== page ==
Manchester’s bourgeoning street art scene has been captured and packed into the pages of a brand new book which has officially hit shelves this month.
Local author Eddie Taiwo has explored every corner, nook and cranny of the city centre to track down the city’s most stunning mosaics and murals; building out a bumper catalogue of more than 200 photos titled Manchester Street Art: Graffiti, Murals & Mosaics.
A mixture of new and old, the book contains sketches you can still find plastered across the city centre’s brickwork today, as well as pieces which have long since been scrubbed away.
Images range from the artistic to the political – with snaps of rainbow-dunked skate ramps sharing page space with furiously-scrawled statements painted during the dead of night away from prying eyes.
One example of the latter is the ‘the north is not a petri dish’ graffiti – which appeared on the Piccadilly Gardens Wall in the wake of tier restrictions in October 2020 (before being preserved by Manchester City Council).
Manchester Street Art: Graffiti, Murals & Mosaics is described as casting “a spotlight into rare and unseen photos of hidden works of art for art lovers, artists, historians and students to appreciate and admire.”
Ed explained: “I created this book as a way of giving representation to artists who may not be able to have their works displayed in prominent art galleries, which can at times be a closed and exclusive community.
“The street itself is a gallery and I hope this book helps readers to acknowledge that some of the UK’s best street artists are from or reside here.”
He added: “During the height of the COVID pandemic the adage ‘if these walls could talk’ took on an almost literal meaning as messages of hope were painted along buildings , rods and underpasses to let us know that we’re all in this together.”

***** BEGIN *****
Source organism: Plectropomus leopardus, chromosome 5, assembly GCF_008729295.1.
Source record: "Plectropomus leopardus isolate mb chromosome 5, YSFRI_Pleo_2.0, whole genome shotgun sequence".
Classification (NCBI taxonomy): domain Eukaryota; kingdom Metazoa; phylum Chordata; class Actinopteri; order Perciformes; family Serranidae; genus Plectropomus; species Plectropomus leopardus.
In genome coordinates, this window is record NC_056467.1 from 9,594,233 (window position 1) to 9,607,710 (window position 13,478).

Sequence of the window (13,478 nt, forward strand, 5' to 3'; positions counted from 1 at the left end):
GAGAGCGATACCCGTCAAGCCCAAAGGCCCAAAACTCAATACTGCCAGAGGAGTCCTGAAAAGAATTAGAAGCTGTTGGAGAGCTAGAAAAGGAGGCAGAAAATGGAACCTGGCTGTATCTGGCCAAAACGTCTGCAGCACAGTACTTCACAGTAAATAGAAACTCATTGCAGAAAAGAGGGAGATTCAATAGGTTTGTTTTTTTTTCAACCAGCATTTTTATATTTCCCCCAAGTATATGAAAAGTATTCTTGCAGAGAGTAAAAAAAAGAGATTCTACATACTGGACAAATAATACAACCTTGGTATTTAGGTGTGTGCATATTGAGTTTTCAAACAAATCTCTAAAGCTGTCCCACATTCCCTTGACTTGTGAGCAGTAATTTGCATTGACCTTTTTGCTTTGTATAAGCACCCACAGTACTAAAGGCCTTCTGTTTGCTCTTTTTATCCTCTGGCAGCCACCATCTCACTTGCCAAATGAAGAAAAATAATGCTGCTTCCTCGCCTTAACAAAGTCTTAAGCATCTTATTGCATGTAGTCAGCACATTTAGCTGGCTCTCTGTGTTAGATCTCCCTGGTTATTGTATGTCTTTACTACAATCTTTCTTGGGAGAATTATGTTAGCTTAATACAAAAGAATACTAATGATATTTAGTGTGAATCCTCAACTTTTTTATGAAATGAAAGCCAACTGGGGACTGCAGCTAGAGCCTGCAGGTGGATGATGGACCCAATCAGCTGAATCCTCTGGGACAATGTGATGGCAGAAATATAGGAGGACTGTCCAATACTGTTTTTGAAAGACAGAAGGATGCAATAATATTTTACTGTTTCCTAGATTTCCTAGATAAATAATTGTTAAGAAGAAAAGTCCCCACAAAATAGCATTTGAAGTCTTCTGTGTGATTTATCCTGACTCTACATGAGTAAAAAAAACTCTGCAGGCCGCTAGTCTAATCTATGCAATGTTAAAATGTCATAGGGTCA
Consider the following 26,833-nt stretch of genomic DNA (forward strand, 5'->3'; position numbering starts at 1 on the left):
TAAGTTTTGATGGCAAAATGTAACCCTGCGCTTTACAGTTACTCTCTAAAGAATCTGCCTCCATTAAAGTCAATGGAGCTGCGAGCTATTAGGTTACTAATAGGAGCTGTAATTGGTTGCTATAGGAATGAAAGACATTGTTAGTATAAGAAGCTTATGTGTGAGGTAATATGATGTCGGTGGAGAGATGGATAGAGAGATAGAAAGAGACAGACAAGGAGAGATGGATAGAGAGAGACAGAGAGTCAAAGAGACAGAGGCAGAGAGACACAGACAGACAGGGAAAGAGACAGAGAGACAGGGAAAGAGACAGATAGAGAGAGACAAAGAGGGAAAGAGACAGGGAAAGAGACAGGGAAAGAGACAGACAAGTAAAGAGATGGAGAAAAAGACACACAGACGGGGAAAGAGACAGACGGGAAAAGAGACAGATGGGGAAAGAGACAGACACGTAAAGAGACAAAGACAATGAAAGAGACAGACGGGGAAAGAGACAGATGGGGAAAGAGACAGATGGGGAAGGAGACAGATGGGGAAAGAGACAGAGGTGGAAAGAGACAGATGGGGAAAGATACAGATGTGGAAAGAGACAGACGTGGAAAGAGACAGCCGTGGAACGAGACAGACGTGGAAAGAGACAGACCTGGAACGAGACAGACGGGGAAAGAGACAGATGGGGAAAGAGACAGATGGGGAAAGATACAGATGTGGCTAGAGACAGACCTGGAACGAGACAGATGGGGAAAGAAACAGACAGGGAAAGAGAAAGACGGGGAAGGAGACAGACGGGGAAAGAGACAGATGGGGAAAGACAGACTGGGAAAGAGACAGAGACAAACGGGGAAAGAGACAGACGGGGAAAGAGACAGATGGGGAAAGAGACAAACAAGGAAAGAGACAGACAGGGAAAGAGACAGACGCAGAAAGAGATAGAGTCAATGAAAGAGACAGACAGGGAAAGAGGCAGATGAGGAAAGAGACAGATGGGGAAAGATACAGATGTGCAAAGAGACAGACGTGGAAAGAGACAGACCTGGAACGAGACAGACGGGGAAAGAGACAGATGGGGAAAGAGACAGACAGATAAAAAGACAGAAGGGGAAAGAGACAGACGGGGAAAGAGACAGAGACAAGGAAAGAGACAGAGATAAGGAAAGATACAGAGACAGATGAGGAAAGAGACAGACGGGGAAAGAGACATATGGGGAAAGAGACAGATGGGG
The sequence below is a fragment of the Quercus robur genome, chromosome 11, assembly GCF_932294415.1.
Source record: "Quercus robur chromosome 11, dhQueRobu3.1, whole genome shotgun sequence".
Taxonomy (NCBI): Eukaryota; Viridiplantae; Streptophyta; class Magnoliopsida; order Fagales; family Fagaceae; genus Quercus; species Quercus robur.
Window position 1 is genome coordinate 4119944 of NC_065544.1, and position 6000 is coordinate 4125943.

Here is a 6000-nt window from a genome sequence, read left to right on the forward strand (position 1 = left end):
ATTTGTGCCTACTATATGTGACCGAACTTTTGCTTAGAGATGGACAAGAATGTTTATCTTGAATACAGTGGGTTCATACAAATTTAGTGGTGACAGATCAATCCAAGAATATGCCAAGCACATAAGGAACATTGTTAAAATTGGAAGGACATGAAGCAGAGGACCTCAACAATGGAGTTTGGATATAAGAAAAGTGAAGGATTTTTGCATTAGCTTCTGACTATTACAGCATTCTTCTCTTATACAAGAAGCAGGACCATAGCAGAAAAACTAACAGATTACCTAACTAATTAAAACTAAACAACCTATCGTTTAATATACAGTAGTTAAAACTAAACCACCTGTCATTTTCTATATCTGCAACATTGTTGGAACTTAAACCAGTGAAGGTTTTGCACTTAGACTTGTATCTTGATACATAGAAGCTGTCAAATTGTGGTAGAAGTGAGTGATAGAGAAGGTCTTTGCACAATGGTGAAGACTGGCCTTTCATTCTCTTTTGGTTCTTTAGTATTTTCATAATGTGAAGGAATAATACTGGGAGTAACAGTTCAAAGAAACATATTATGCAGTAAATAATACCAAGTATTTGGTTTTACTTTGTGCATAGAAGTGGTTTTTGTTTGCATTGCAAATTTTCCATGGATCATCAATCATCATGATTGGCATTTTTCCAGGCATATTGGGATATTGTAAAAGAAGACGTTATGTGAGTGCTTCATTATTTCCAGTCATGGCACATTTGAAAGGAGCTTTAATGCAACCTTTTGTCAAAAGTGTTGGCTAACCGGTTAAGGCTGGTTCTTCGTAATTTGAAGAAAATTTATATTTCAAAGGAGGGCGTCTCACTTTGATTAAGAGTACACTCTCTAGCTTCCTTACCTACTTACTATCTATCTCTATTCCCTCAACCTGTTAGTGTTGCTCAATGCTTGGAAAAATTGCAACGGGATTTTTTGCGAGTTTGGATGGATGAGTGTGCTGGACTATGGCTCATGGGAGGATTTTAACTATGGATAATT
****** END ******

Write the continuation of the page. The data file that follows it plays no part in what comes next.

“Art and design is about seeing the beauty in everything and all you need to do so is to have an open mind.”
Manchester Street Art: Graffiti, Murals & Mosaicsis available to buy online at Amazon here.
This Manchester club has been shortlisted as one of the best in the UK
In a coup for the city’s clubbing scene, a huge venue in Manchester has been shortlisted as one of the best of its kind in the UK by this year’s DJ Mag awards.
Depot Mayfield, the home of Manchester’s infamous party series The Warehouse Project, is the only club in the north of England to make the shortlist – sitting alongside London venues Fabric, KOKO and Printworks, and Glasgow nightclub SWG3.
First opened in 2019, the 10,000 capacity venue has been home to some huge events – including MIF and Skepta’s mind-blowing futurist rave DYSTOPIA987 and Manchester Pride’s inaugural music event Pride Live, as well as innumerable shows for WHP over the past few years.
With three separate stages – Depot, Concourse and Archive – it has been home to an eclectic run of Warehouse Project shows, attracting ravers and gig-goers of all musical persuasions.
Now it has been recognised as one of the best large venues in the UK as part of the annual DJ Mag awards, widely considered to be one of (if not the) biggest authorities on the UK dance music scene.
The award ceremony takes place this December 15 in London’s The Steel Yard, in what is the first IRL award show since the Covid-19 pandemic lockdowns of 2020 and 2021.
This year marks the 16th edition of the awards, an annual celebration of UK talent. Positioned as a counter-balance to the global Top 100 DJs poll, DJ Mag’s Best Of British awards are a chance to shine a spotlight on the homegrown talent that continues to place the UK scene at the forefront of electronic music.
The 2022 nominations are split across 22 categories, and the awards show in December will also see the return of three editorial choice categories, Outstanding Contribution, Innovation & Excellence and Game Changer.
Also shortlisted in this year’s awards is Manchester’s ‘Baddest of them all’ producer and DJ Interplanetary Criminal, whose BOTA remix with Eliza Rose went viral this year and hit number one in the UK singles charts this September.
Congo Natty Dance System Interplanetary Criminal Loraine James M1onthebeat
Breaka CeeBeaats Meg Ward Nia Archives Soul Mass Transit System
Bandokay MC Chickaboo Ivorian Doll Knucks Novelist
Bemz Chinx (OS) Iceboy Violet Jim Legxacy ShaSimone
AD 93 ec2a Phantasy Sound Trick XL Recordings
All Centre Over/Shadow Pretty Weird Sondela Recordings Time Is Now [Shall Not Fade]